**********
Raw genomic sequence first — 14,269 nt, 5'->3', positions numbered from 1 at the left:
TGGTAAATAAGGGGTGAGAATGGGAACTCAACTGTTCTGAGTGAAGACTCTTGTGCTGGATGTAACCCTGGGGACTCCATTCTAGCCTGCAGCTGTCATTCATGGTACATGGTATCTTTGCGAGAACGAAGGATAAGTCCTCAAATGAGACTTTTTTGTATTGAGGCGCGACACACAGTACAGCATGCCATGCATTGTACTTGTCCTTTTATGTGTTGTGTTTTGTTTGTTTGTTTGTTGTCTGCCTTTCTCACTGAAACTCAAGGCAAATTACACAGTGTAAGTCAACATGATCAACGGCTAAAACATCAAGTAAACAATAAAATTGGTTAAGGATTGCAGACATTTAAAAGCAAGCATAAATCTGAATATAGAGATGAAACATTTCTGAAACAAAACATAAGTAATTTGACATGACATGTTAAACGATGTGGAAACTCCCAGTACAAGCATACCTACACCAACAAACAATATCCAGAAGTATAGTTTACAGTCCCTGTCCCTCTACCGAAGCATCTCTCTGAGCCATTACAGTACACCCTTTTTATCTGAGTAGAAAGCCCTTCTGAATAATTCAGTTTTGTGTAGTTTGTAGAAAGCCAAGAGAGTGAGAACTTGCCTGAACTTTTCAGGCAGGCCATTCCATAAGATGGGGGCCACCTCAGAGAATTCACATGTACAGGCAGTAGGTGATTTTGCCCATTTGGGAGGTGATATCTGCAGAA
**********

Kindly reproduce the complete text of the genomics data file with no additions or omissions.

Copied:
Raw genomic sequence first — 14,269 nt, 5'->3', positions numbered from 1 at the left:
TGGTAAATAAGGGGTGAGAATGGGAACTCAACTGTTCTGAGTGAAGACTCTTGTGCTGGATGTAACCCTGGGGACTCCATTCTAGCCTGCAGCTGTCATTCATGGTACATGGTATCTTTGCGAGAACGAAGGATAAGTCCTCAAATGAGACTTTTTTGTATTGAGGCGCGACACACAGTACAGCATGCCATGCATTGTACTTGTCCTTTTATGTGTTGTGTTTTGTTTGTTTGTTTGTTGTCTGCCTTTCTCACTGAAACTCAAGGCAAATTACACAGTGTAAGTCAACATGATCAACGGCTAAAACATCAAGTAAACAATAAAATTGGTTAAGGATTGCAGACATTTAAAAGCAAGCATAAATCTGAATATAGAGATGAAACATTTCTGAAACAAAACATAAGTAATTTGACATGACATGTTAAACGATGTGGAAACTCCCAGTACAAGCATACCTACACCAACAAACAATATCCAGAAGTATAGTTTACAGTCCCTGTCCCTCTACCGAAGCATCTCTCTGAGCCATTACAGTACACCCTTTTTATCTGAGTAGAAAGCCCTTCTGAATAATTCAGTTTTGTGTAGTTTGTAGAAAGCCAAGAGAGTGAGAACTTGCCTGAACTTTTCAGGCAGGCCATTCCATAAGATGGGGGCCACCTCAGAGAATTCACATGTACAGGCAGTAGGTGATTTTGCCCATTTGGGAGGTGATATCTGCAGAA